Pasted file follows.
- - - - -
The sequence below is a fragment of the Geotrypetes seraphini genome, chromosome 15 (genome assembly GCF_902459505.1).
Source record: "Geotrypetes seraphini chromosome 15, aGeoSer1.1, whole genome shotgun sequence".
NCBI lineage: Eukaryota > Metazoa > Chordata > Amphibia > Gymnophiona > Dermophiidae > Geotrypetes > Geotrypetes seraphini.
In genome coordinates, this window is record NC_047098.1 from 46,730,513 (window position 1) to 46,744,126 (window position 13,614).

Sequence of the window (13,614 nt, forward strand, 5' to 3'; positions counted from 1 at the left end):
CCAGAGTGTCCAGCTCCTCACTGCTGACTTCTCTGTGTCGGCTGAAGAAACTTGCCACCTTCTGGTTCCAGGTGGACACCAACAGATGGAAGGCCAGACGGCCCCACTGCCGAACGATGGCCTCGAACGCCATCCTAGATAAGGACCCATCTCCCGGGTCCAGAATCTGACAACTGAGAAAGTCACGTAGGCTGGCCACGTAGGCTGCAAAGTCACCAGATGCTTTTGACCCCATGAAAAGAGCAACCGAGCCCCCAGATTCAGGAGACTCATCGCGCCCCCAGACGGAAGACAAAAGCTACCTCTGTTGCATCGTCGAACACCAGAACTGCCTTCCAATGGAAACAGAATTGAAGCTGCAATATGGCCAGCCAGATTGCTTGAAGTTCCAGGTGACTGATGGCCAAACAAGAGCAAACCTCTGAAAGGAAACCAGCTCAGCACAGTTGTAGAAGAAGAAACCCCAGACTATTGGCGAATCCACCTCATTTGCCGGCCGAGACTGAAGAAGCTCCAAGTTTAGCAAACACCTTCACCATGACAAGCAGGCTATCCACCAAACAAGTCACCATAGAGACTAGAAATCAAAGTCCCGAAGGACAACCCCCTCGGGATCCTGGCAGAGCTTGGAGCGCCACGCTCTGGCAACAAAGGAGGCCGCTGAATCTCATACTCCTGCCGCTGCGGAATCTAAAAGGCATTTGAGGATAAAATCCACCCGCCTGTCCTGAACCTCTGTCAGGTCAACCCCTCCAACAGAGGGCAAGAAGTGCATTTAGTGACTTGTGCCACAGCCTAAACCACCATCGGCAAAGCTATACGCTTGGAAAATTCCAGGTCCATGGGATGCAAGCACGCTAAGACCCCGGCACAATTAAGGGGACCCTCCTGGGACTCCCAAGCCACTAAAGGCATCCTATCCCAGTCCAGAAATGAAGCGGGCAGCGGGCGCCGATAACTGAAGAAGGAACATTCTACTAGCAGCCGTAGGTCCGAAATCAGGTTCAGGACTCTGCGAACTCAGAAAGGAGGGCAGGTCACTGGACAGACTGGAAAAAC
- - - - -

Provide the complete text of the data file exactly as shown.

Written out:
The sequence below is a fragment of the Geotrypetes seraphini genome, chromosome 15 (genome assembly GCF_902459505.1).
Source record: "Geotrypetes seraphini chromosome 15, aGeoSer1.1, whole genome shotgun sequence".
NCBI lineage: Eukaryota > Metazoa > Chordata > Amphibia > Gymnophiona > Dermophiidae > Geotrypetes > Geotrypetes seraphini.
In genome coordinates, this window is record NC_047098.1 from 46,730,513 (window position 1) to 46,744,126 (window position 13,614).

Sequence of the window (13,614 nt, forward strand, 5' to 3'; positions counted from 1 at the left end):
CCAGAGTGTCCAGCTCCTCACTGCTGACTTCTCTGTGTCGGCTGAAGAAACTTGCCACCTTCTGGTTCCAGGTGGACACCAACAGATGGAAGGCCAGACGGCCCCACTGCCGAACGATGGCCTCGAACGCCATCCTAGATAAGGACCCATCTCCCGGGTCCAGAATCTGACAACTGAGAAAGTCACGTAGGCTGGCCACGTAGGCTGCAAAGTCACCAGATGCTTTTGACCCCATGAAAAGAGCAACCGAGCCCCCAGATTCAGGAGACTCATCGCGCCCCCAGACGGAAGACAAAAGCTACCTCTGTTGCATCGTCGAACACCAGAACTGCCTTCCAATGGAAACAGAATTGAAGCTGCAATATGGCCAGCCAGATTGCTTGAAGTTCCAGGTGACTGATGGCCAAACAAGAGCAAACCTCTGAAAGGAAACCAGCTCAGCACAGTTGTAGAAGAAGAAACCCCAGACTATTGGCGAATCCACCTCATTTGCCGGCCGAGACTGAAGAAGCTCCAAGTTTAGCAAACACCTTCACCATGACAAGCAGGCTATCCACCAAACAAGTCACCATAGAGACTAGAAATCAAAGTCCCGAAGGACAACCCCCTCGGGATCCTGGCAGAGCTTGGAGCGCCACGCTCTGGCAACAAAGGAGGCCGCTGAATCTCATACTCCTGCCGCTGCGGAATCTAAAAGGCATTTGAGGATAAAATCCACCCGCCTGTCCTGAACCTCTGTCAGGTCAACCCCTCCAACAGAGGGCAAGAAGTGCATTTAGTGACTTGTGCCACAGCCTAAACCACCATCGGCAAAGCTATACGCTTGGAAAATTCCAGGTCCATGGGATGCAAGCACGCTAAGACCCCGGCACAATTAAGGGGACCCTCCTGGGACTCCCAAGCCACTAAAGGCATCCTATCCCAGTCCAGAAATGAAGCGGGCAGCGGGCGCCGATAACTGAAGAAGGAACATTCTACTAGCAGCCGTAGGTCCGAAATCAGGTTCAGGACTCTGCGAACTCAGAAAGGAGGGCAGGTCACTGGACAGACTGGAAAAAC